Understanding Futōkō as a Social Problem in Japan: The Social Context and Motivation for Change
Access rightsWorldwide access
MetadataShow full item record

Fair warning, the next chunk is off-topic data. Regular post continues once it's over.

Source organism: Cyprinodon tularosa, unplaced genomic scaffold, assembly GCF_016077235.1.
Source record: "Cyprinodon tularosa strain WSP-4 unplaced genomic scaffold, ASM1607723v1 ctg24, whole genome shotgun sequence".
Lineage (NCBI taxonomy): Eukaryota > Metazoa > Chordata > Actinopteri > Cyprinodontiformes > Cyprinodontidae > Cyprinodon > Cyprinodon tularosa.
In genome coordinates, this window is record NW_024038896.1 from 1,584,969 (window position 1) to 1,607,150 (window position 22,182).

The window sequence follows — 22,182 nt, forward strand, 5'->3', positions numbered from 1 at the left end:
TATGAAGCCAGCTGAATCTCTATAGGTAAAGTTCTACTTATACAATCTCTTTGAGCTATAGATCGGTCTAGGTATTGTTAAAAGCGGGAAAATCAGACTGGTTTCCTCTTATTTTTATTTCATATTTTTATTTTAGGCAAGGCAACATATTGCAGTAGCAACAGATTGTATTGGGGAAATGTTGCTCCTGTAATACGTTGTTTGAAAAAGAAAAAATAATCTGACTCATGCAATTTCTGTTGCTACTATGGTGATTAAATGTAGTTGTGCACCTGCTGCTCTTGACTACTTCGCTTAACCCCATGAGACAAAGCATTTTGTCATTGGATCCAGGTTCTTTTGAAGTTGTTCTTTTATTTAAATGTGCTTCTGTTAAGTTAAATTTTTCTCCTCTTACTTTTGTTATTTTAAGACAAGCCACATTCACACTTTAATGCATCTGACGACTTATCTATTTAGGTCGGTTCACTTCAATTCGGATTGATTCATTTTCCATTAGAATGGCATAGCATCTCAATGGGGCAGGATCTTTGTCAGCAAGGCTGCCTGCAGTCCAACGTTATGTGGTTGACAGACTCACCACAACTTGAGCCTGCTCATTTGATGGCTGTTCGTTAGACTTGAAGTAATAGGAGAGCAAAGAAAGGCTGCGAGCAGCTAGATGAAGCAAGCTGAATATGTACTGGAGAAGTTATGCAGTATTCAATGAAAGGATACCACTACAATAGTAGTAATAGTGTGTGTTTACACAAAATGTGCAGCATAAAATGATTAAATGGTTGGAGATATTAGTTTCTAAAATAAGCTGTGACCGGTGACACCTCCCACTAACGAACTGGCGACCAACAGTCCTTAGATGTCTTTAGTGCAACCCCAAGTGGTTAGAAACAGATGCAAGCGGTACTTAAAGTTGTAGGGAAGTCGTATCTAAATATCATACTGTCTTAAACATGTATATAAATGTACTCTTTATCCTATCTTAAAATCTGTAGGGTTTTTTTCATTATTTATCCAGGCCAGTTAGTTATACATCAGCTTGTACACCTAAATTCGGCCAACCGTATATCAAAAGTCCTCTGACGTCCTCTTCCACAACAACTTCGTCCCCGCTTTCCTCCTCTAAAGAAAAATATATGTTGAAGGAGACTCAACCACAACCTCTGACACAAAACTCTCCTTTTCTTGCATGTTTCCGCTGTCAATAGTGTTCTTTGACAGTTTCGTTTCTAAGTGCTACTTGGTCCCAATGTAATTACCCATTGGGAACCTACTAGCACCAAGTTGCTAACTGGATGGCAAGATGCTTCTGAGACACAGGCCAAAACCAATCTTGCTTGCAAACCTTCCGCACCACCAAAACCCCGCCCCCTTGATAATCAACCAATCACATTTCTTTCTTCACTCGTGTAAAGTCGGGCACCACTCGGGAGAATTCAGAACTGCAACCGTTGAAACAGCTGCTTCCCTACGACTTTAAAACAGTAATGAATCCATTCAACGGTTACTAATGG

Futōkō is a growing social issue in Japan in which students experience so much anxiety from the school environment that they become physically unable to attend, regardless of their intentions. There is much conflict behind the framing of this issue by society, academia, the media, and the government, each of which have competing interpretations about responsibility for the problem and appropriate responses to it. Reform efforts motivated in part by futōkō focus mainly on either economic interests or progressive moralist values, but there is a gap between the rhetoric and actual change resulting from political and ideological conflicts. Options available to children struggling with futōkō at present include counseling or free-schools (institutions independent from the state-mandated system), and the perspectives found within the latter are strikingly different from those reflected by the discourses, representing an inclusive, child-based approach to education that may hold valuable concepts for society as a whole.